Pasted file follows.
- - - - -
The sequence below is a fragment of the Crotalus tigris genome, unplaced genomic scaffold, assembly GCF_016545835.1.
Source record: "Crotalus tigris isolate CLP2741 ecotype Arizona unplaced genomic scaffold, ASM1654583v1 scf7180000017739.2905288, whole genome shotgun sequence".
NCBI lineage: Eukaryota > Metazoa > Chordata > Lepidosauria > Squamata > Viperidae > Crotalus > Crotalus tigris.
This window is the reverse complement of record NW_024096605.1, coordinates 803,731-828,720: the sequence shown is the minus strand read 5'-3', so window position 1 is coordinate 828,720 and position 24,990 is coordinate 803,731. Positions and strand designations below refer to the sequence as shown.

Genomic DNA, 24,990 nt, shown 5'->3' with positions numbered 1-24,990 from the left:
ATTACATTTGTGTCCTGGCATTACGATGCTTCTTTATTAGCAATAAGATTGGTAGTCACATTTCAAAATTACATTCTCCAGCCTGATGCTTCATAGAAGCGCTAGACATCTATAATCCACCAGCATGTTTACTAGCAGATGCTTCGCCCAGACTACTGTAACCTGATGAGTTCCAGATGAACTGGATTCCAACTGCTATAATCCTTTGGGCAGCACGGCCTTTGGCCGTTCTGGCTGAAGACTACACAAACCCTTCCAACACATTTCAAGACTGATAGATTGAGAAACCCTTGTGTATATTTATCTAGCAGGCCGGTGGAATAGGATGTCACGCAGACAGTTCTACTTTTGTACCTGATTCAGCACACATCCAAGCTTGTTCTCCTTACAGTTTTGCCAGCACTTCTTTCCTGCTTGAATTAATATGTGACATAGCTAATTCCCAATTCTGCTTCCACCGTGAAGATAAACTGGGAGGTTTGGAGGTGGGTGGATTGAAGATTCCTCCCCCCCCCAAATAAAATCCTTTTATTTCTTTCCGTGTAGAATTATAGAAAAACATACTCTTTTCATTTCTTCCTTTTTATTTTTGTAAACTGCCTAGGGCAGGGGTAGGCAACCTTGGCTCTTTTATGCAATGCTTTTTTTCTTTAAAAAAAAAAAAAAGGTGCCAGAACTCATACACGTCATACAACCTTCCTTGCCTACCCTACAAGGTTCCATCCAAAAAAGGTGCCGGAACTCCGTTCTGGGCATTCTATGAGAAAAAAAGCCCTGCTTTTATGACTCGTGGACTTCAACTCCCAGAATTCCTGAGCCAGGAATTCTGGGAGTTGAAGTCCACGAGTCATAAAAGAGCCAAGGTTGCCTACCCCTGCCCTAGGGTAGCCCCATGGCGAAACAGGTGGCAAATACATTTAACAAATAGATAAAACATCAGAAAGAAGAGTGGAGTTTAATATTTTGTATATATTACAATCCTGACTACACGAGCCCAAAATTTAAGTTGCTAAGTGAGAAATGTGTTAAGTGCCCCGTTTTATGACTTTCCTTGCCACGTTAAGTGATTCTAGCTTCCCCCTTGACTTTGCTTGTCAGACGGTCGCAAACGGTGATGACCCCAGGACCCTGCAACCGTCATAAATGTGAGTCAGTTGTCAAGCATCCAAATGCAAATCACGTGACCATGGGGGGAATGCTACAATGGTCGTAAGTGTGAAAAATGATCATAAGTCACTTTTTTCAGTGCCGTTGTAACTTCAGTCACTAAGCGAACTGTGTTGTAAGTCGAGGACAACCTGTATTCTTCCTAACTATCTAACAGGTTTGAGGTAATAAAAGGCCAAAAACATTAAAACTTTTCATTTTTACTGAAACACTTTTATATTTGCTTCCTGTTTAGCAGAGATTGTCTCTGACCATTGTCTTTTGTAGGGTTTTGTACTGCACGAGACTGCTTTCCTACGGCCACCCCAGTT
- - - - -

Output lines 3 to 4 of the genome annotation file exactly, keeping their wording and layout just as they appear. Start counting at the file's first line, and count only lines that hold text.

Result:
NCBI lineage: Eukaryota > Metazoa > Chordata > Lepidosauria > Squamata > Viperidae > Crotalus > Crotalus tigris.
This window is the reverse complement of record NW_024096605.1, coordinates 803,731-828,720: the sequence shown is the minus strand read 5'-3', so window position 1 is coordinate 828,720 and position 24,990 is coordinate 803,731. Positions and strand designations below refer to the sequence as shown.